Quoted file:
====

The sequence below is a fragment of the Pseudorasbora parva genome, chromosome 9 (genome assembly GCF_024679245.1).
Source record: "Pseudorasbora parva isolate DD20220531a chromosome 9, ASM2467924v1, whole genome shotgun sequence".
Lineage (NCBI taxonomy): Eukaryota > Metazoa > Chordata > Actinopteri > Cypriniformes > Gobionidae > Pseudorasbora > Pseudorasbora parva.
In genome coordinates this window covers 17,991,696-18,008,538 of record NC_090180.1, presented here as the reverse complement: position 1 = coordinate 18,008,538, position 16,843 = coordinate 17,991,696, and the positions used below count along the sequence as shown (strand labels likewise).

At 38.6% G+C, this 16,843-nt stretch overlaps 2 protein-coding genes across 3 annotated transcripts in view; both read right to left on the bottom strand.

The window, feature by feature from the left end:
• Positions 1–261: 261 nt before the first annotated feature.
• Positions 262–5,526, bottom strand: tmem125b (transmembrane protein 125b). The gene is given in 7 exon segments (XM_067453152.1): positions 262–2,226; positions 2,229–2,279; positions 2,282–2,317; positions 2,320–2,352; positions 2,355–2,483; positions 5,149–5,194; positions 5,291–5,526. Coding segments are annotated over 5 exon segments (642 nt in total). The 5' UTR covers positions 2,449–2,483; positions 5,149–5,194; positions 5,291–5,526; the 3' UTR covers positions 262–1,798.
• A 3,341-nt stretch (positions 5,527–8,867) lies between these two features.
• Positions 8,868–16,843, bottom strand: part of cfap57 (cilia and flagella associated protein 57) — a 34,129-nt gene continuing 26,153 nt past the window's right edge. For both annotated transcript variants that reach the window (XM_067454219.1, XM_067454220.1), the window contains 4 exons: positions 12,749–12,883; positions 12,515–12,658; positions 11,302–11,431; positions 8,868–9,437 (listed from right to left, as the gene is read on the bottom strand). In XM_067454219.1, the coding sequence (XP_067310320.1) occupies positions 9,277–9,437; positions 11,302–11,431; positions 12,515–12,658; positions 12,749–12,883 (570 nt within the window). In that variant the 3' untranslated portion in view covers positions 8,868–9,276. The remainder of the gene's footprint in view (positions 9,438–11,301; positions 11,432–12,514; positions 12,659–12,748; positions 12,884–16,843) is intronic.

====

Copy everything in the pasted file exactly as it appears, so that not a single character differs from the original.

The sequence below is a fragment of the Pseudorasbora parva genome, chromosome 9 (genome assembly GCF_024679245.1).
Source record: "Pseudorasbora parva isolate DD20220531a chromosome 9, ASM2467924v1, whole genome shotgun sequence".
Lineage (NCBI taxonomy): Eukaryota > Metazoa > Chordata > Actinopteri > Cypriniformes > Gobionidae > Pseudorasbora > Pseudorasbora parva.
In genome coordinates this window covers 17,991,696-18,008,538 of record NC_090180.1, presented here as the reverse complement: position 1 = coordinate 18,008,538, position 16,843 = coordinate 17,991,696, and the positions used below count along the sequence as shown (strand labels likewise).

At 38.6% G+C, this 16,843-nt stretch overlaps 2 protein-coding genes across 3 annotated transcripts in view; both read right to left on the bottom strand.

The window, feature by feature from the left end:
• Positions 1–261: 261 nt before the first annotated feature.
• Positions 262–5,526, bottom strand: tmem125b (transmembrane protein 125b). The gene is given in 7 exon segments (XM_067453152.1): positions 262–2,226; positions 2,229–2,279; positions 2,282–2,317; positions 2,320–2,352; positions 2,355–2,483; positions 5,149–5,194; positions 5,291–5,526. Coding segments are annotated over 5 exon segments (642 nt in total). The 5' UTR covers positions 2,449–2,483; positions 5,149–5,194; positions 5,291–5,526; the 3' UTR covers positions 262–1,798.
• A 3,341-nt stretch (positions 5,527–8,867) lies between these two features.
• Positions 8,868–16,843, bottom strand: part of cfap57 (cilia and flagella associated protein 57) — a 34,129-nt gene continuing 26,153 nt past the window's right edge. For both annotated transcript variants that reach the window (XM_067454219.1, XM_067454220.1), the window contains 4 exons: positions 12,749–12,883; positions 12,515–12,658; positions 11,302–11,431; positions 8,868–9,437 (listed from right to left, as the gene is read on the bottom strand). In XM_067454219.1, the coding sequence (XP_067310320.1) occupies positions 9,277–9,437; positions 11,302–11,431; positions 12,515–12,658; positions 12,749–12,883 (570 nt within the window). In that variant the 3' untranslated portion in view covers positions 8,868–9,276. The remainder of the gene's footprint in view (positions 9,438–11,301; positions 11,432–12,514; positions 12,659–12,748; positions 12,884–16,843) is intronic.